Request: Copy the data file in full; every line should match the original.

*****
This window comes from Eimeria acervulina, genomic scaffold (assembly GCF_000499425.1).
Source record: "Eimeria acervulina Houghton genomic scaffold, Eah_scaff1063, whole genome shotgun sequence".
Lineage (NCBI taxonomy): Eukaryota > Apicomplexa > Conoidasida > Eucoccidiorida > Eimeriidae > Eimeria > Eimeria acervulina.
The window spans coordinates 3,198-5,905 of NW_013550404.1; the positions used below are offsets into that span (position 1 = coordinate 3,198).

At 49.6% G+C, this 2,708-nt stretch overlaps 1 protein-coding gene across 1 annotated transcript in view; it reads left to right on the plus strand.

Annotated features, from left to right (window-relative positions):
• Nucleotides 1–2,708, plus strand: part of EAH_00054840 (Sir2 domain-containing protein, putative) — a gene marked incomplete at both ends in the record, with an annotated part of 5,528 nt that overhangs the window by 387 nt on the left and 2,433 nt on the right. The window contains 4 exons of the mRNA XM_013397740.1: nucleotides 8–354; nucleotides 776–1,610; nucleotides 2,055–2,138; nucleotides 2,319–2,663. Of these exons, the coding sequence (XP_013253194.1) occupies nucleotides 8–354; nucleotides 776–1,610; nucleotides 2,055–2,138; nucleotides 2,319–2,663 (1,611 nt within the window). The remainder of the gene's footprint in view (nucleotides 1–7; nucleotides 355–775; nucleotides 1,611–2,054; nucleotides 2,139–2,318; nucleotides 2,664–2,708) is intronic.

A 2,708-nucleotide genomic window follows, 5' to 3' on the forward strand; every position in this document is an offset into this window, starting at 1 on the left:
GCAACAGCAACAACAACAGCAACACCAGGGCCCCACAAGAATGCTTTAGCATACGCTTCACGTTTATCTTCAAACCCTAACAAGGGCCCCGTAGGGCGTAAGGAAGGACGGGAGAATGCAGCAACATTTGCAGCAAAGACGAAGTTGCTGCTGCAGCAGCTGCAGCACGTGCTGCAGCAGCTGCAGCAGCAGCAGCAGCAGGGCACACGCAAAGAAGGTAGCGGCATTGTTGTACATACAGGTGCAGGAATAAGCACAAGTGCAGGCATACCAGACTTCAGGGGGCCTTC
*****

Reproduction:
This window comes from Eimeria acervulina, genomic scaffold (assembly GCF_000499425.1).
Source record: "Eimeria acervulina Houghton genomic scaffold, Eah_scaff1063, whole genome shotgun sequence".
Lineage (NCBI taxonomy): Eukaryota > Apicomplexa > Conoidasida > Eucoccidiorida > Eimeriidae > Eimeria > Eimeria acervulina.
The window spans coordinates 3,198-5,905 of NW_013550404.1; the positions used below are offsets into that span (position 1 = coordinate 3,198).

At 49.6% G+C, this 2,708-nt stretch overlaps 1 protein-coding gene across 1 annotated transcript in view; it reads left to right on the plus strand.

Annotated features, from left to right (window-relative positions):
• Nucleotides 1–2,708, plus strand: part of EAH_00054840 (Sir2 domain-containing protein, putative) — a gene marked incomplete at both ends in the record, with an annotated part of 5,528 nt that overhangs the window by 387 nt on the left and 2,433 nt on the right. The window contains 4 exons of the mRNA XM_013397740.1: nucleotides 8–354; nucleotides 776–1,610; nucleotides 2,055–2,138; nucleotides 2,319–2,663. Of these exons, the coding sequence (XP_013253194.1) occupies nucleotides 8–354; nucleotides 776–1,610; nucleotides 2,055–2,138; nucleotides 2,319–2,663 (1,611 nt within the window). The remainder of the gene's footprint in view (nucleotides 1–7; nucleotides 355–775; nucleotides 1,611–2,054; nucleotides 2,139–2,318; nucleotides 2,664–2,708) is intronic.

A 2,708-nucleotide genomic window follows, 5' to 3' on the forward strand; every position in this document is an offset into this window, starting at 1 on the left:
GCAACAGCAACAACAACAGCAACACCAGGGCCCCACAAGAATGCTTTAGCATACGCTTCACGTTTATCTTCAAACCCTAACAAGGGCCCCGTAGGGCGTAAGGAAGGACGGGAGAATGCAGCAACATTTGCAGCAAAGACGAAGTTGCTGCTGCAGCAGCTGCAGCACGTGCTGCAGCAGCTGCAGCAGCAGCAGCAGCAGGGCACACGCAAAGAAGGTAGCGGCATTGTTGTACATACAGGTGCAGGAATAAGCACAAGTGCAGGCATACCAGACTTCAGGGGGCCTTC